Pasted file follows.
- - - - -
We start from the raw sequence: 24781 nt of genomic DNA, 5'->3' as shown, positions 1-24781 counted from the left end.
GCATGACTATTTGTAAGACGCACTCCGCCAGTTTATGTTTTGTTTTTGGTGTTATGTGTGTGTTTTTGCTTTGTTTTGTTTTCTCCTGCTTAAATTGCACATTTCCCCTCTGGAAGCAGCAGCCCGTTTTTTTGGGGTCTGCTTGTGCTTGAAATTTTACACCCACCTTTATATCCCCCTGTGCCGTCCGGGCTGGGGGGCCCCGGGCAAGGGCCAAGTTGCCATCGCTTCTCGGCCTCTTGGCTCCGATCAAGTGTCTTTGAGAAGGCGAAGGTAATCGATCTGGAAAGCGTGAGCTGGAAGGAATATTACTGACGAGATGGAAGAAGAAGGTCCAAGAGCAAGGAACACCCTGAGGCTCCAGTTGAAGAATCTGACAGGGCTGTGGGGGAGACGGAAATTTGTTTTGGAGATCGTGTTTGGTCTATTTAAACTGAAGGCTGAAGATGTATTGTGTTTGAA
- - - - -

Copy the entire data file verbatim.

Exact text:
We start from the raw sequence: 24781 nt of genomic DNA, 5'->3' as shown, positions 1-24781 counted from the left end.
GCATGACTATTTGTAAGACGCACTCCGCCAGTTTATGTTTTGTTTTTGGTGTTATGTGTGTGTTTTTGCTTTGTTTTGTTTTCTCCTGCTTAAATTGCACATTTCCCCTCTGGAAGCAGCAGCCCGTTTTTTTGGGGTCTGCTTGTGCTTGAAATTTTACACCCACCTTTATATCCCCCTGTGCCGTCCGGGCTGGGGGGCCCCGGGCAAGGGCCAAGTTGCCATCGCTTCTCGGCCTCTTGGCTCCGATCAAGTGTCTTTGAGAAGGCGAAGGTAATCGATCTGGAAAGCGTGAGCTGGAAGGAATATTACTGACGAGATGGAAGAAGAAGGTCCAAGAGCAAGGAACACCCTGAGGCTCCAGTTGAAGAATCTGACAGGGCTGTGGGGGAGACGGAAATTTGTTTTGGAGATCGTGTTTGGTCTATTTAAACTGAAGGCTGAAGATGTATTGTGTTTGAA